Garden pest control was the final step of our new garden. We use garden fence and mesh tents to protect our new plants from predation and a cold frame to keep them warm.
Once garden preparation was complete and our raised beds and pathways were laid out, we put up our fence. In our area, we have a rabbit population that even our coyotes can’t control. We have big blacktail jackrabbits and western cottontails everywhere. These rabbits LOVE a garden and can destroy one overnight.
On top of these furry critters, we also have the occasional javelina, deer, and seasonal grasshoppers looking for an easy lunch.
To support our fence, we use heavy steel T- stakes. If you purchase them, you’ll find that quality and strength will vary. For a small backyard garden, lightweight post will do nicely. For longer runs of fencing, a more substantial T-post will work better. We wanted enough strength to be able to tighten the chicken wire fence and not have to do special bracing on the corners.
For the fencing, we used 4’ galvanized poultry net aka chicken wire. While special fasteners are available for attaching the fencing, we used soft “stove pipe” or utility wire to fasten the fence to the posts.
Note: Bury about 4” to 6” of the fence under the surface to prevent burrowing animals from accessing the garden by going under. This has proven satisfactory for all but pocket gophers. We used the rocks we screened out of the garden soil, banked against the outside base of the fence, to further discourage diggers.
While our perimeter fence provides protection from rabbits, our birds, especially quail, love to munch on our garden plants.
So, we planned our beds for a screened pest control box that covered the bed. We built box frames approximately 5’x 3’x 2’.
The frame was made from ripped 2”x4” dimension lumber and covered with poultry netting / chicken wire. Each box will require about 2 ½ - 2’x4’x8’ boards ripped in two parts. This provides portable and effective protection from birds. When the plants became large enough to tolerate being munched by the birds, the boxes are removed.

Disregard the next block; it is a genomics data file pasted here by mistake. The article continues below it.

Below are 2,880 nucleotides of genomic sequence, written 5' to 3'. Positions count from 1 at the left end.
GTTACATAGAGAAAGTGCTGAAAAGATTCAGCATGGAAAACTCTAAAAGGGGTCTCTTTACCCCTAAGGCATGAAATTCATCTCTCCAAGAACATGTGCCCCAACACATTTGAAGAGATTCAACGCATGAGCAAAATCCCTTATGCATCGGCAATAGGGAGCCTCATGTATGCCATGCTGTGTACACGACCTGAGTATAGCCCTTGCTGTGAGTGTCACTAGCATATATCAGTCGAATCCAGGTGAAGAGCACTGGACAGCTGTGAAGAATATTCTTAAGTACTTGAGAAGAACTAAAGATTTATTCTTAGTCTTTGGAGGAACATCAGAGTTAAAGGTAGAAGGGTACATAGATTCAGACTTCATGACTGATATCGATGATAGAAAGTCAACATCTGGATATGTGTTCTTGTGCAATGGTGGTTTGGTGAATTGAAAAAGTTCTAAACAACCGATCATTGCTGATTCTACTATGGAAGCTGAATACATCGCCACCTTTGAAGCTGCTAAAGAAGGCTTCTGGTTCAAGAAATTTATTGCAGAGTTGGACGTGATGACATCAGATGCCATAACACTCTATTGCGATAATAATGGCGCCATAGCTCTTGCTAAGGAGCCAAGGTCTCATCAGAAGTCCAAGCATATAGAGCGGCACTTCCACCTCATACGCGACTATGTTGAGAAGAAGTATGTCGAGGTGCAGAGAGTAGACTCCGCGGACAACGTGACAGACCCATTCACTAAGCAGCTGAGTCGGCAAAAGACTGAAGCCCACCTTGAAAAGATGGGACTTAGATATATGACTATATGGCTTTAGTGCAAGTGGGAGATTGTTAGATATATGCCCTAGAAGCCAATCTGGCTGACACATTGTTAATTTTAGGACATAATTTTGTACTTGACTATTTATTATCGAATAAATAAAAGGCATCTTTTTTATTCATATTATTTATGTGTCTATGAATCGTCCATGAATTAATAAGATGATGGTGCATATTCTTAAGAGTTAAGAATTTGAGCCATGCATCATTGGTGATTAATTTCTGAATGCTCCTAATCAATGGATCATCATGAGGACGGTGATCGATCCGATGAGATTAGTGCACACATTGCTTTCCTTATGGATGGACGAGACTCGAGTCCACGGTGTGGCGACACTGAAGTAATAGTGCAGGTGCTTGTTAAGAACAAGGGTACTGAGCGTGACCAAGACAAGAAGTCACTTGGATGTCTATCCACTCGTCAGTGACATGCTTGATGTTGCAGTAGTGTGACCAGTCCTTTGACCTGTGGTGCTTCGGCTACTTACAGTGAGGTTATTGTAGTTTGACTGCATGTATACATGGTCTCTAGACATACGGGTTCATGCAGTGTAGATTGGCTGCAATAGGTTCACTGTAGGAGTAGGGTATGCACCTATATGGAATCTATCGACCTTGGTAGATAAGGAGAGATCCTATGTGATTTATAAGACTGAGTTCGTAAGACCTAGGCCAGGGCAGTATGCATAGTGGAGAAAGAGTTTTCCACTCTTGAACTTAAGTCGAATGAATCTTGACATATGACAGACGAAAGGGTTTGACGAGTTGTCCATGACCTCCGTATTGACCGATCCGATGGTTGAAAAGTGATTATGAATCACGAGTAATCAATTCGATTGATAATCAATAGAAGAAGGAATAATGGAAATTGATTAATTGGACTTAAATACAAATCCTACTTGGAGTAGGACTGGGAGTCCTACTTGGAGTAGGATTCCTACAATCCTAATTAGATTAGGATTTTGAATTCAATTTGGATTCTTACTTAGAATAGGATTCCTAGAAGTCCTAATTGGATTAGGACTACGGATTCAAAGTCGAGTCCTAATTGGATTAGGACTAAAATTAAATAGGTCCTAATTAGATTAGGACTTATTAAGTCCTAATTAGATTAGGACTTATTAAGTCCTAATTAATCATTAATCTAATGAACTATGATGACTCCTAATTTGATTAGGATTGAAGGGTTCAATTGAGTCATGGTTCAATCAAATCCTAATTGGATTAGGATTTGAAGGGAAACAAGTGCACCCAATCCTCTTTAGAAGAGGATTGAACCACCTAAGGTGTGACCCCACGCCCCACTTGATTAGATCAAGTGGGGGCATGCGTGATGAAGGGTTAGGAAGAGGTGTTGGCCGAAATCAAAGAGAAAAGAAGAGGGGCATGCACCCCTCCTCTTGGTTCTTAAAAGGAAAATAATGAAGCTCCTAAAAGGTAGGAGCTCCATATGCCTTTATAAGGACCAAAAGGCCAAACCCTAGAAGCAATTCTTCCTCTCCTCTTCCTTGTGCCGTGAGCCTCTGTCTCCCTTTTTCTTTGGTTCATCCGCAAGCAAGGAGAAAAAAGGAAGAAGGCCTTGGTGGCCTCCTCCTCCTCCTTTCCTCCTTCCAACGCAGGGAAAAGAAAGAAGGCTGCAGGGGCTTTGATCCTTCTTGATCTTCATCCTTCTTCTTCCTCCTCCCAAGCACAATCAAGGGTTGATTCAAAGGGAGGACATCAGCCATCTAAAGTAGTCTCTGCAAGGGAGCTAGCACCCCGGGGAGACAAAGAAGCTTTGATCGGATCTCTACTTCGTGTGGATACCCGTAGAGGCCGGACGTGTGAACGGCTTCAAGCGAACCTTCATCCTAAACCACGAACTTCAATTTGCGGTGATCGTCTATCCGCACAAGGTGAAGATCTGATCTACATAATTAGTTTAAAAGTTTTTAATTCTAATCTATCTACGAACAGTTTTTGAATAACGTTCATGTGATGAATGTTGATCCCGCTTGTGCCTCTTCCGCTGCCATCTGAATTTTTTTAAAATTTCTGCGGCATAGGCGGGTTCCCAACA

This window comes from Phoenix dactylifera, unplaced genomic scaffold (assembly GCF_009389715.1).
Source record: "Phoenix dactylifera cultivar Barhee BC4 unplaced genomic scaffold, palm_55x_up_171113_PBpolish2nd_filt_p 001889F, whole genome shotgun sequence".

For early protection of our young plants, we have built long triangular tents for the rows constructed from 1/4 inch hardware cloth.
As our tender young plants grow too large for these, we place the larger rectangular frames over them.
For pest control in your area, check your copy of The Garden Primer by Barbara Damrosch for crop specific problems and solutions. Your local county extension agent or a local Master Gardener will generally prove to be a valuable and regionally savvy source of information. This link will take you to the American Horticultural Society’s site with a list of Master Gardeners by state.
Although we live in the Arizona desert, we still have to protect our plants from the cold. In the last couple years, we have had many nights with low temperatures well below freezing.
our winter greens – kale, chard, lettuce, spinach, escarole – we have
constructed a removable portable hoop house with 6 mil plastic. This is a
bed-sized mini-green house that we use in extreme cold – extreme for Arizona,
that is. By draping bird netting over the hoops, we have yet another level of garden pest control.
For mild frost protection, row cover spread over the bed and weighted on the edges works great.
To stretch our growing season, a cold frame a real asset. This is a durable and solid mini-greenhouse that we use to get an early start on tomatoes, peppers, cabbages, eggplant as well as some kitchen herbs and flowers.
protecting your garden from damage, whether from birds, rodents, bugs, or
frost, you can enjoy wholesome and healthy food from a healthy and happy garden. So, we urge you to practice good garden pest control and we wish you...
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